You also might find that location plays a big factor. Going to a school in the middle of New York City likely will cost you more than studying at a rural or suburban campus elsewhere.

At New York University, for instance, the financial aid office estimates the cost of room and board to be $18,156 for the 2018-2019 academic year. At the University of Wisconsin-Madison, the estimated cost for room and board is $11,114.

Where you choose to attend college could mean a difference of thousands of dollars in living expenses.

4. Decide which parts of aid you want

You don’t have to accept your full financial aid offer to attend a school. Instead, you can pick and choose the parts you want or don’t want.

You might take out fewer federal student loans, for instance, to minimize the amount of debt you’ll have upon graduation. You also could use savings or income from a part-time job to cover college costs.

If you need to borrow federal or private student loans, make sure you understand the terms and conditions before borrowing. According to the College Ave survey, less than one-third of students felt confident that they could understand the financial terms in the world of student loans.

Take the time to learn how student loans work before borrowing.

5. Calculate your net cost of attendance

Once you’ve estimated your living costs and determined which aid offer to accept, it’s time to calculate your net cost of attendance. That’s your school’s total cost minus the aid you’ll receive.

Amy J. Mahon of Reich Asset Management works with families to plan for the costs of college. She recommends using a simple spreadsheet to compare your offers.

“I compile all of the aid offers into a spreadsheet,” Mahon said. “The first column contains the total cost of attendance [in] the aid offers the student received with a bottom-line net cost. The second column contains percentages based on the average need met by the school as a whole and then broken down by gift aid and loans.”

You also can compare financial aid offers via the College Board’s online tool to understand a college’s true cost of attendance.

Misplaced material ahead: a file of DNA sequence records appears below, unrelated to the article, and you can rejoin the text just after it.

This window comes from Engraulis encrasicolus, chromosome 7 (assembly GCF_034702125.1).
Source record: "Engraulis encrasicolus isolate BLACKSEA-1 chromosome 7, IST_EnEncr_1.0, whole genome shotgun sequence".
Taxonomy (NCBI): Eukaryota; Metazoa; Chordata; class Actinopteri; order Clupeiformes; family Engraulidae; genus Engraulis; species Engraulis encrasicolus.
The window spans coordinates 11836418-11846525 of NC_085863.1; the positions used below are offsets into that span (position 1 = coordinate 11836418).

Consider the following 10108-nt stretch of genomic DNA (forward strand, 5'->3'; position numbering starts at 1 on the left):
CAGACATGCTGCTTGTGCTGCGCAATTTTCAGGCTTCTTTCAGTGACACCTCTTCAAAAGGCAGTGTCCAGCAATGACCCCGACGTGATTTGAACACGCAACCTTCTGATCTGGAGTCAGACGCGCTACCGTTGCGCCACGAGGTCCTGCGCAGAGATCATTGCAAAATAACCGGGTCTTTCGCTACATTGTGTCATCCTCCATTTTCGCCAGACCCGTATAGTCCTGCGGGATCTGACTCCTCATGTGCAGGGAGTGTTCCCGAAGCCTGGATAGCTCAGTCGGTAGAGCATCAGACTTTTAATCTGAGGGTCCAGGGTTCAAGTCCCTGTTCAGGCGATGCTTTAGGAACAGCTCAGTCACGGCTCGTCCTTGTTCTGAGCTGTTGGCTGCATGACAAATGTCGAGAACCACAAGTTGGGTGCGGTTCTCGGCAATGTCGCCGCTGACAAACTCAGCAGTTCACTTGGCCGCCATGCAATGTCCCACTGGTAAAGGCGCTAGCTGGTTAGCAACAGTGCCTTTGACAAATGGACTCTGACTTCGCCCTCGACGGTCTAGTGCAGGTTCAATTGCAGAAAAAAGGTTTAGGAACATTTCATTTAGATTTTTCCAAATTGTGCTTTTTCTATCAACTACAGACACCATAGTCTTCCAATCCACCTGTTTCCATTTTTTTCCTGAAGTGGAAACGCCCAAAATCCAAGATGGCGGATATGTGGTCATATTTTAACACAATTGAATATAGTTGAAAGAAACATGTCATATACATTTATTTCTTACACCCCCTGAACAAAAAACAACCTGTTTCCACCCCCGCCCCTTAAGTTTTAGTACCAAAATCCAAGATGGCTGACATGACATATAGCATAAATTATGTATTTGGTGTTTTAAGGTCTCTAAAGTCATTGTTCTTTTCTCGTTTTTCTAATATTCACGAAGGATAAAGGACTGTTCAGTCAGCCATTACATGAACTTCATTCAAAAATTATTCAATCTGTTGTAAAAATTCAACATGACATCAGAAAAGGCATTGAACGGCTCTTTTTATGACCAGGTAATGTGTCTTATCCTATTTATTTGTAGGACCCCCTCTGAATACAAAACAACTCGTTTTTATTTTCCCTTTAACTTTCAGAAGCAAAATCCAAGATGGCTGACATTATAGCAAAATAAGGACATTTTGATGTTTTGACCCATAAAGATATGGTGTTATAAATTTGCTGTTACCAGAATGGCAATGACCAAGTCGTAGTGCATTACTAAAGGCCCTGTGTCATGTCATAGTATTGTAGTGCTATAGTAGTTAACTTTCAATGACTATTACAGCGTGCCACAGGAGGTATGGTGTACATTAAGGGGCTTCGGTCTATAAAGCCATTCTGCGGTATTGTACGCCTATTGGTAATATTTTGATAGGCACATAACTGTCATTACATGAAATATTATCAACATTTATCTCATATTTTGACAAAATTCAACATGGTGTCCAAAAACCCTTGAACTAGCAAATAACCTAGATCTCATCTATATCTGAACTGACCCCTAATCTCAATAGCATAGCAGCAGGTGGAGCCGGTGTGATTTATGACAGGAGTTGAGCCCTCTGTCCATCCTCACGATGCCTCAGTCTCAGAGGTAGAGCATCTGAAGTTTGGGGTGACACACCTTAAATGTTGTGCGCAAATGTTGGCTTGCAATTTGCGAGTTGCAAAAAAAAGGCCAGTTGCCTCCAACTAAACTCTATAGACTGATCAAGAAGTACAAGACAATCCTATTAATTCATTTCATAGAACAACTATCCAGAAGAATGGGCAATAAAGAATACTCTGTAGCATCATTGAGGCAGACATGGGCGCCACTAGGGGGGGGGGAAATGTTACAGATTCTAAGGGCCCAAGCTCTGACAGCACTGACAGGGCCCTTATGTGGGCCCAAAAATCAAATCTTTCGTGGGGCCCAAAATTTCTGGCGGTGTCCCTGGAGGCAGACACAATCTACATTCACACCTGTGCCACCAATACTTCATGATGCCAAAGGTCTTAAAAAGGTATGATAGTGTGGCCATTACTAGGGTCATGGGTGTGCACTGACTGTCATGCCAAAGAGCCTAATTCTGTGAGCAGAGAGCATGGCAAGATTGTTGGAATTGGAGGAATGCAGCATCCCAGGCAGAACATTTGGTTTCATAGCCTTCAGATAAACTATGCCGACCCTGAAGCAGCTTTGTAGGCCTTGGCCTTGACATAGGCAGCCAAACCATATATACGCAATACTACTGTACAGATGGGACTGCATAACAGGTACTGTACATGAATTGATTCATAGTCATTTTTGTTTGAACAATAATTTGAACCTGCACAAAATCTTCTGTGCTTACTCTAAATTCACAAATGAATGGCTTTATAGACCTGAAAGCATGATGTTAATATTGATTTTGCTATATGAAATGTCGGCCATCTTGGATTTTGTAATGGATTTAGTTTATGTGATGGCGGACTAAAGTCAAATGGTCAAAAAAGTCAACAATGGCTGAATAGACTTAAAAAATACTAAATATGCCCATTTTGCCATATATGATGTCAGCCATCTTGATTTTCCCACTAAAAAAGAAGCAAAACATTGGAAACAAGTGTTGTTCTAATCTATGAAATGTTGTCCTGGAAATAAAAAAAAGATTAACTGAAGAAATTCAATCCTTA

For example, consider two colleges that show the same net cost of attendance, at $5,000 per year.

School

Annual cost of attendance

Gift aid

Loans

Net cost of attendance

State University

$20,000

$10,000

$5,000

$5,000

Ivy College

$60,000

$30,000

$25,000

$5,000

But the full cost of attendance is different. When you break down the offers, you’ll realize that you’d need to take out $20,000 more in loans to attend Ivy College instead of State University. Our student loan calculator will show you that borrowing $25,000 at a 5.00% interest rate to attend Ivy would require monthly payments of $265 for 10 years to pay off the debt.

If you multiply that figure by four years of college, you might graduate from Ivy with $100,000 in total student loans in contrast to $20,000 from State. So even though your net cost looks similar at first glance, the total costs at the two colleges might vary hugely.

6. Remember you can ask for more aid

If your heart is set on a college whose financial aid offer falls short of the costs, you could try appealing for more aid.

Contact the financial aid office to discuss your situation, and find out if it can help ease your financial burden.

If there’s a big change in your financial situation — for example, a parent lost a job or had another child — you also can update your FAFSA.

According to the College Ave survey, 26% of respondents asked for more aid after receiving their award letters, while 37% of the students wished they had.

Although receiving more aid isn’t a guaranteed outcome, it can’t hurt to ask if you feel your financial situation qualifies you for additional grants, scholarships, or student loans.

Choose a college that works for your budget

Crunching the numbers in your tuition bills probably isn’t as exciting as shopping for your new dorm room. But it’s an important step of choosing a college, and you’ll be happy you did it when you graduate and realize you don’t face huge student loan bills.

Take the time now to compare your financial aid award letters, and make sure to contact the financial aid office if anything is unclear. By evaluating your financial aid options, you’ll be able to choose a college that helps you reach your goals and works for your family’s budget.

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Our team at Student Loan Hero works hard to find and recommend products and services that we believe are of high quality and will make a positive impact in your life. We sometimes earn a sales commission or advertising fee when recommending various products and services to you. Similar to when you are being sold any product or service, be sure to read the fine print understand what you are buying, and consult a licensed professional if you have any concerns. Student Loan Hero is not a lender or investment advisor. We are not involved in the loan approval or investment process, nor do we make credit or investment related decisions. The rates and terms listed on our website are estimates and are subject to change at any time. Please do your homework and let us know if you have any questions or concerns.